The gun was probably purchased 80-some years ago by a shirttail relative, probably for $10, and came to me, unwanted, about a dozen years ago upon the death of a maternal uncle. It hung on the wall of my clubhouse for a decade, never used, rusty decoration. It had a 30-inch, full-choke barrel, a birch stock cut down to 12-inch length of pull at some time, most likely to fit a boy who was excited to learn to shoot, and its stock had a wide and deep pistol grip, a recoil pad gone rock hard with age, a draw bolt permanently rusted in place, a stiff hammer, small trigger guard, a fish-bellied forend, and a receiver with pits and much-faded case-hardening colors. The stock dimensions were a horror: 2-inch drop at comb, 3 1/2-inch drop at heel. The bore, however, was spotless, and there were still traces of bluing on the barrel.
When my two older grandsons approached their teenage years, I wanted to rebuild this old single-shot into a starter gun that I could use to teach them the basics of wing shooting. The first efforts in restoration were successful, as I wrote in an essay titled “Eastern Arms Company Project Gun.”
With the assistance of woodworker Dave Meier and gunsmith Rick Dotzenrod of Canoe Creek Gunsmith Shop, the result was a serviceable “instruction gun”: barrel cut down to 28 inches and swaged to skeet choke, a roughly polished receiver and forend iron, nicely refinished stock and forearm, and a soft recoil pad and spacer to make the length of pull correct for a teenager.
I did not expect to re-blue the barrel or have the receiver’s case hardening redone. “You can’t make a silk purse out of a sow’s ear,” my mother used to lecture me, and the Eastern Arms Model 29 was something of a sow’s ear.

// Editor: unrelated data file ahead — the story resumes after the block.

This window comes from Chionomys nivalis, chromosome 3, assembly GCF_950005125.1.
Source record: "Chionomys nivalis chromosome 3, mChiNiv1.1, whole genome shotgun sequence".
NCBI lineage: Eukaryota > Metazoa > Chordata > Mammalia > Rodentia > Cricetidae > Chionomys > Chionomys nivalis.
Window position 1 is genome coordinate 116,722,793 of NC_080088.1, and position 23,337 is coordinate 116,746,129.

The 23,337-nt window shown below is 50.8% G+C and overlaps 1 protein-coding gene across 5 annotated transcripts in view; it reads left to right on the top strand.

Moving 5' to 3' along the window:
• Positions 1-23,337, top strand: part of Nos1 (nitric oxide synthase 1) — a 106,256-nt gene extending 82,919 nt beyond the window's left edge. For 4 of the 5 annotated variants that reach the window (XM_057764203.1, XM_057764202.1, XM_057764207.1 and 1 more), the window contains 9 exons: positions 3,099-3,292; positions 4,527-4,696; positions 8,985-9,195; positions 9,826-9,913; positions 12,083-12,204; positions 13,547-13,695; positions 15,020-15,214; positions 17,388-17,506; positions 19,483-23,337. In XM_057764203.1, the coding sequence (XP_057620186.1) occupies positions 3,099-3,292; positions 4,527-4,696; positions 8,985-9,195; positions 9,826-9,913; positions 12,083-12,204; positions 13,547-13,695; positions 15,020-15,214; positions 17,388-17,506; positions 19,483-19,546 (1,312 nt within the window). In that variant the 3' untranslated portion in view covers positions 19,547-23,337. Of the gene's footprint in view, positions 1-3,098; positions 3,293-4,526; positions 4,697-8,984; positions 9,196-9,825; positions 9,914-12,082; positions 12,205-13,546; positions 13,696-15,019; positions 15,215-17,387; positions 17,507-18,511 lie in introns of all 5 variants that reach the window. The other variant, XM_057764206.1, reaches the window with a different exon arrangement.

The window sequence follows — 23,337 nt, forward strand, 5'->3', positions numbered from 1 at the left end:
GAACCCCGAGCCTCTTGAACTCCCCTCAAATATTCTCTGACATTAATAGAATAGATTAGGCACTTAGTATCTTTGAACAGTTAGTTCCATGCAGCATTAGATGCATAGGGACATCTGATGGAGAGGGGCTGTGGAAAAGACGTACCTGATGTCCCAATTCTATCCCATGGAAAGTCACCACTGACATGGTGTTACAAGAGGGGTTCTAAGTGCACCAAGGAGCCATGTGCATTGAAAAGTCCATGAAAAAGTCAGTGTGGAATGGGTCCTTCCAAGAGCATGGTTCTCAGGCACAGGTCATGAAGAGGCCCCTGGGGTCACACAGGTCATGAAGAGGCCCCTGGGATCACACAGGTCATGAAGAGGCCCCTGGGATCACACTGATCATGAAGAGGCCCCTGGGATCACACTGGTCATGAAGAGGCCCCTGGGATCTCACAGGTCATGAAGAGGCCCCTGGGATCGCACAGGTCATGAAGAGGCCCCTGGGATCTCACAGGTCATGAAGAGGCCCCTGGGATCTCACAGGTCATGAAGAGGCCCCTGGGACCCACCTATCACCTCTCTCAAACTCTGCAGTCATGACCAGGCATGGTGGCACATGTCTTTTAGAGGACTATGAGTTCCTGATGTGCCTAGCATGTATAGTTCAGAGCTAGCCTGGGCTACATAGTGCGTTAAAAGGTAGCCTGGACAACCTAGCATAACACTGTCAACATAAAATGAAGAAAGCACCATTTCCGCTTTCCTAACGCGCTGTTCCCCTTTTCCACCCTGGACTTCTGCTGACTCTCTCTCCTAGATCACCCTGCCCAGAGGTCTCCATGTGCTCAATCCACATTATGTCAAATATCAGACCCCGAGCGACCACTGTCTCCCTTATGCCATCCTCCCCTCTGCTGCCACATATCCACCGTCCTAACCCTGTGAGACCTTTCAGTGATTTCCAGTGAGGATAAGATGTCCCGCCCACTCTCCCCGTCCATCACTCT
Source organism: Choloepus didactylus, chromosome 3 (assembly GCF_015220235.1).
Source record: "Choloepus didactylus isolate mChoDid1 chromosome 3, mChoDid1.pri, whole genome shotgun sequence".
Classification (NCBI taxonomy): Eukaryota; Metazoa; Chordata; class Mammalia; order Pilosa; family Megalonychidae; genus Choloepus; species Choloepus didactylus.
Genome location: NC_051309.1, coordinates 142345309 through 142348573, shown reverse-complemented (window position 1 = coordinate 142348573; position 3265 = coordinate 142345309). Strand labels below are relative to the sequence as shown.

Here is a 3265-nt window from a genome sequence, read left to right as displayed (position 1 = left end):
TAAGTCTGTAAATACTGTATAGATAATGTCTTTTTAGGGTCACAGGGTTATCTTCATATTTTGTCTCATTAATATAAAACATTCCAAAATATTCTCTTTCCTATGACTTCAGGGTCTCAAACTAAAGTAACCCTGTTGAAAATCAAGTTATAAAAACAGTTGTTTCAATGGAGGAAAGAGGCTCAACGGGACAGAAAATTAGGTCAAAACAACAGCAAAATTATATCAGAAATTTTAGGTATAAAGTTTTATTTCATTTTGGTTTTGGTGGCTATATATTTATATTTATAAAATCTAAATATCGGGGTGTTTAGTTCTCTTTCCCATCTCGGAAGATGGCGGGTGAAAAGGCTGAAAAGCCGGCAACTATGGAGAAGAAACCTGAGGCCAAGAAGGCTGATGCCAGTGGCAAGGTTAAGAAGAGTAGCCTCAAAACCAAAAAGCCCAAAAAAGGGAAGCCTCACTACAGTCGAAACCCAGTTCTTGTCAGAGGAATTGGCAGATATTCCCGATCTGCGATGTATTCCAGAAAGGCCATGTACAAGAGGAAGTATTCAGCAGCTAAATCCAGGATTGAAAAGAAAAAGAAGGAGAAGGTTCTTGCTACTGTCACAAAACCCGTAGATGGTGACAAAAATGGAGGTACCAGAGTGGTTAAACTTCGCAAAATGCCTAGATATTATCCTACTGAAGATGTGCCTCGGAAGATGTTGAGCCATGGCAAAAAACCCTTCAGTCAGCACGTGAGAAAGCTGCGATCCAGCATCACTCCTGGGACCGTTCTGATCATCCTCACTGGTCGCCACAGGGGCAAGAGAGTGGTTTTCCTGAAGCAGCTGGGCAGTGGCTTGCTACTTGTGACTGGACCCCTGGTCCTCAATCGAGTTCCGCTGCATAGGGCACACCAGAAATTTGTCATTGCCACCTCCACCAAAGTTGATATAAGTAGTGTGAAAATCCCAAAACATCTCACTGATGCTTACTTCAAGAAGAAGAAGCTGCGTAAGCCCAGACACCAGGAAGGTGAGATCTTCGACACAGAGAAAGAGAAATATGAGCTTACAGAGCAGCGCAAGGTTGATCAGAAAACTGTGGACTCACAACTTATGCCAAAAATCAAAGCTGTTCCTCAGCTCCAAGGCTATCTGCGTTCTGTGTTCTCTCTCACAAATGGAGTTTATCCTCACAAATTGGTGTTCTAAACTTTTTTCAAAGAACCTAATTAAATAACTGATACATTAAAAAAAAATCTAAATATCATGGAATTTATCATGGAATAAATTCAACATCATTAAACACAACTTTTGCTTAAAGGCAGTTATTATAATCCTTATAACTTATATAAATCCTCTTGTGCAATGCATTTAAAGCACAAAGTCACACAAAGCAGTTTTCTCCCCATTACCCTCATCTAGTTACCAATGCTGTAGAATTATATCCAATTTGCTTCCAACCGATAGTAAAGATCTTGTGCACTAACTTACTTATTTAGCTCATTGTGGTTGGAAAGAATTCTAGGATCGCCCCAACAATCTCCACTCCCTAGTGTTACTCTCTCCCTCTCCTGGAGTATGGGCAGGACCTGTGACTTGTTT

The impending shooting day with Ander made me rethink the matter, however, and I had Rick Dotzenrod blue the barrel in preparation. Fancy gun for a fancy day. I created some light loads (7/8 ounce of shot, lightest recommended charge of powder), and with those Ander smashed clay targets without getting badly thumped by recoil.
I told Rick about the day of shooting with my grandson, and a week later he called me and offered to case-harden the receiver – gratis – in honor of the old family heirloom. Wow. His work is beautiful. The blue-gray swirls of case hardened color make the receiver look like a million bucks. The old adage is broken: A sow’s ear has, in point of fact, been made into a silk purse.
The Eastern Arms gun is still mostly intended for beginners’ shooting days on the range, but it is accompanying me on this October’s trip to the Nebraska Sandhills where I will use it to shoot (or at least shoot at) a sharptail grouse or two. The gun will not only pass the hunting tradition along in linear fashion to another generation of men in my family, it will also close the loop for me, taking me back to the days of my youth when a single-shot 12-gauge that kicked like a mule introduced me to the vocation – no, the religion – of bird hunting and set the course of my life.
That day of hunting in the Sandhills will be another moment of melancholy mixed with joy, bittersweet emotions. Good medicine for an Old Coot.
More stories about life in the North Country are published in collections of essays and novels, all available through Amazon.com at Jerry Johnson Author Page